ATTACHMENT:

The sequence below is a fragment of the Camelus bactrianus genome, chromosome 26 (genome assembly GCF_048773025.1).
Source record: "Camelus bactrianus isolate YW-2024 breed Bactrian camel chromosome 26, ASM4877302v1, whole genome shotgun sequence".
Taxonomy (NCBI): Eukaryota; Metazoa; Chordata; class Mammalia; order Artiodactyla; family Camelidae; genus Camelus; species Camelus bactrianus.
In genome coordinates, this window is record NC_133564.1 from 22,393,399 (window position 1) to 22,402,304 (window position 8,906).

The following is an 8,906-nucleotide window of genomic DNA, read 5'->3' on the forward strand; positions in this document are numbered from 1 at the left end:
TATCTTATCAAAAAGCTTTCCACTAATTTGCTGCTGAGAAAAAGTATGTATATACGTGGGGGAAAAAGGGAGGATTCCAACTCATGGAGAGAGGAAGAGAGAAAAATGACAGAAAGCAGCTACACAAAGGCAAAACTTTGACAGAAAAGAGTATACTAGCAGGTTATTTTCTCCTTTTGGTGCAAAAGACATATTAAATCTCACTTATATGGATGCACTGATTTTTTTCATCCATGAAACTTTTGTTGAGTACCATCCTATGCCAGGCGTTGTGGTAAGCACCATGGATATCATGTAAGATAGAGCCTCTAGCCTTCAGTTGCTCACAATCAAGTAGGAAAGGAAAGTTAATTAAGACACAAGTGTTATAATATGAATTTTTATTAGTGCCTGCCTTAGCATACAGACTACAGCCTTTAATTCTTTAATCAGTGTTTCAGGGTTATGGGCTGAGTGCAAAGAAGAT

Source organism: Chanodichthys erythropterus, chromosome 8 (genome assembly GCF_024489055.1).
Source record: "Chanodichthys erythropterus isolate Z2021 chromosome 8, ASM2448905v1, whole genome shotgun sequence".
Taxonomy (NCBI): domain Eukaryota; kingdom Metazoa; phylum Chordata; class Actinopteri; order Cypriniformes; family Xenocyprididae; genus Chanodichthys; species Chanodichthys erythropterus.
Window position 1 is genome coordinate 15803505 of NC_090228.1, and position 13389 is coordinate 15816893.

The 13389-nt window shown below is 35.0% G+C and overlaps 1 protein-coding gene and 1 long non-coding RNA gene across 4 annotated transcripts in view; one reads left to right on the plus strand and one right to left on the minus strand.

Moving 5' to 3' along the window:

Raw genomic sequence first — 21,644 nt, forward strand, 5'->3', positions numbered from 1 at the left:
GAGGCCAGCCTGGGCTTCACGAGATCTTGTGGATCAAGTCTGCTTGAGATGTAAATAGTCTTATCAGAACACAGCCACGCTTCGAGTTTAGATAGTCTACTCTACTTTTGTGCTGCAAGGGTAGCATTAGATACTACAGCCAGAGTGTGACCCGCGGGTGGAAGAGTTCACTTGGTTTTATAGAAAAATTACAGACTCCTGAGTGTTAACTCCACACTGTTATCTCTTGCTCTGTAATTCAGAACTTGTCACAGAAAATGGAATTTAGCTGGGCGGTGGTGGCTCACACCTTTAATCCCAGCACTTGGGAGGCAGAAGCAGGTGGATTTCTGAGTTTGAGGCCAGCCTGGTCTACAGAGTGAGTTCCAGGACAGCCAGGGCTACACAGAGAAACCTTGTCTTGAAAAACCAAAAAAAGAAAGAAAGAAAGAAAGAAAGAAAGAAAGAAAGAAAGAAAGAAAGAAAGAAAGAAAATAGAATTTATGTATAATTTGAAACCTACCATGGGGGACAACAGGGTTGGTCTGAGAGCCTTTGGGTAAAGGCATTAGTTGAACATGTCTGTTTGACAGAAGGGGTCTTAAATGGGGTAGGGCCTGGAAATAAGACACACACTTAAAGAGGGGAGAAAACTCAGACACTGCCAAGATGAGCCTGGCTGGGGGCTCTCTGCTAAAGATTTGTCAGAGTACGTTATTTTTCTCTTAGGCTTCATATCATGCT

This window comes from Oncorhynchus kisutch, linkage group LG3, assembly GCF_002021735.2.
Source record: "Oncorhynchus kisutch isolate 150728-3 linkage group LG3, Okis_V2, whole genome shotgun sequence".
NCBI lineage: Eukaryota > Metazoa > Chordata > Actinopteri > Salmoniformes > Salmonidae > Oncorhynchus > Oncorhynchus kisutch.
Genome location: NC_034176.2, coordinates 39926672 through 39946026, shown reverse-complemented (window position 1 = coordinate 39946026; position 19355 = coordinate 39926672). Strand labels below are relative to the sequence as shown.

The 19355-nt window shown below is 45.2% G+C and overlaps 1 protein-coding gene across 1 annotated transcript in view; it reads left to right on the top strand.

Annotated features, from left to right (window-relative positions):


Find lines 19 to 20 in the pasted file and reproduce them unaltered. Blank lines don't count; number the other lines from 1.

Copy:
The 19355-nt window shown below is 45.2% G+C and overlaps 1 protein-coding gene across 1 annotated transcript in view; it reads left to right on the top strand.

Annotated features, from left to right (window-relative positions):